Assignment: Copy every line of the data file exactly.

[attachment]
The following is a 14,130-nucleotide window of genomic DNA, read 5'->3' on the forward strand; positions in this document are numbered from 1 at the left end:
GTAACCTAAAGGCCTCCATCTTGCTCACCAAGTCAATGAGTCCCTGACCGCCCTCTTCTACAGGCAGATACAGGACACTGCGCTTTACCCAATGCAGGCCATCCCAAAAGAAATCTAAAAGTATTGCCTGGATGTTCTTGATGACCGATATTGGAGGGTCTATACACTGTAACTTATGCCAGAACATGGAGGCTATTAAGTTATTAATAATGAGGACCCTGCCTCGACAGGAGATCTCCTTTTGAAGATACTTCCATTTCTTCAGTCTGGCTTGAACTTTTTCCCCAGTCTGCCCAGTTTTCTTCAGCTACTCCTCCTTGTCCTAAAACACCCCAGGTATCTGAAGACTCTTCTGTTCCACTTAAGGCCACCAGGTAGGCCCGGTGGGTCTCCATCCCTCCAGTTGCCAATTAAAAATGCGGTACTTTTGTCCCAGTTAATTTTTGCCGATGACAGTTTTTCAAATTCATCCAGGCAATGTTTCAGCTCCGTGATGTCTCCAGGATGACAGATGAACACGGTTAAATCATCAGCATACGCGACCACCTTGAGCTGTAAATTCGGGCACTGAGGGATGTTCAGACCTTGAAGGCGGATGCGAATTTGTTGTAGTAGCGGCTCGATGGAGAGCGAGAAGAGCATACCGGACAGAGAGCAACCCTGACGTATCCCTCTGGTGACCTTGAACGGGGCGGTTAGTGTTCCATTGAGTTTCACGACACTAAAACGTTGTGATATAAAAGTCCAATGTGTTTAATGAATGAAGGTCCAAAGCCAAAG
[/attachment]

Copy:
The following is a 14,130-nucleotide window of genomic DNA, read 5'->3' on the forward strand; positions in this document are numbered from 1 at the left end:
GTAACCTAAAGGCCTCCATCTTGCTCACCAAGTCAATGAGTCCCTGACCGCCCTCTTCTACAGGCAGATACAGGACACTGCGCTTTACCCAATGCAGGCCATCCCAAAAGAAATCTAAAAGTATTGCCTGGATGTTCTTGATGACCGATATTGGAGGGTCTATACACTGTAACTTATGCCAGAACATGGAGGCTATTAAGTTATTAATAATGAGGACCCTGCCTCGACAGGAGATCTCCTTTTGAAGATACTTCCATTTCTTCAGTCTGGCTTGAACTTTTTCCCCAGTCTGCCCAGTTTTCTTCAGCTACTCCTCCTTGTCCTAAAACACCCCAGGTATCTGAAGACTCTTCTGTTCCACTTAAGGCCACCAGGTAGGCCCGGTGGGTCTCCATCCCTCCAGTTGCCAATTAAAAATGCGGTACTTTTGTCCCAGTTAATTTTTGCCGATGACAGTTTTTCAAATTCATCCAGGCAATGTTTCAGCTCCGTGATGTCTCCAGGATGACAGATGAACACGGTTAAATCATCAGCATACGCGACCACCTTGAGCTGTAAATTCGGGCACTGAGGGATGTTCAGACCTTGAAGGCGGATGCGAATTTGTTGTAGTAGCGGCTCGATGGAGAGCGAGAAGAGCATACCGGACAGAGAGCAACCCTGACGTATCCCTCTGGTGACCTTGAACGGGGCGGTTAGTGTTCCATTGAGTTTCACGACACTAAAACGTTGTGATATAAAAGTCCAATGTGTTTAATGAATGAAGGTCCAAAGCCAAAG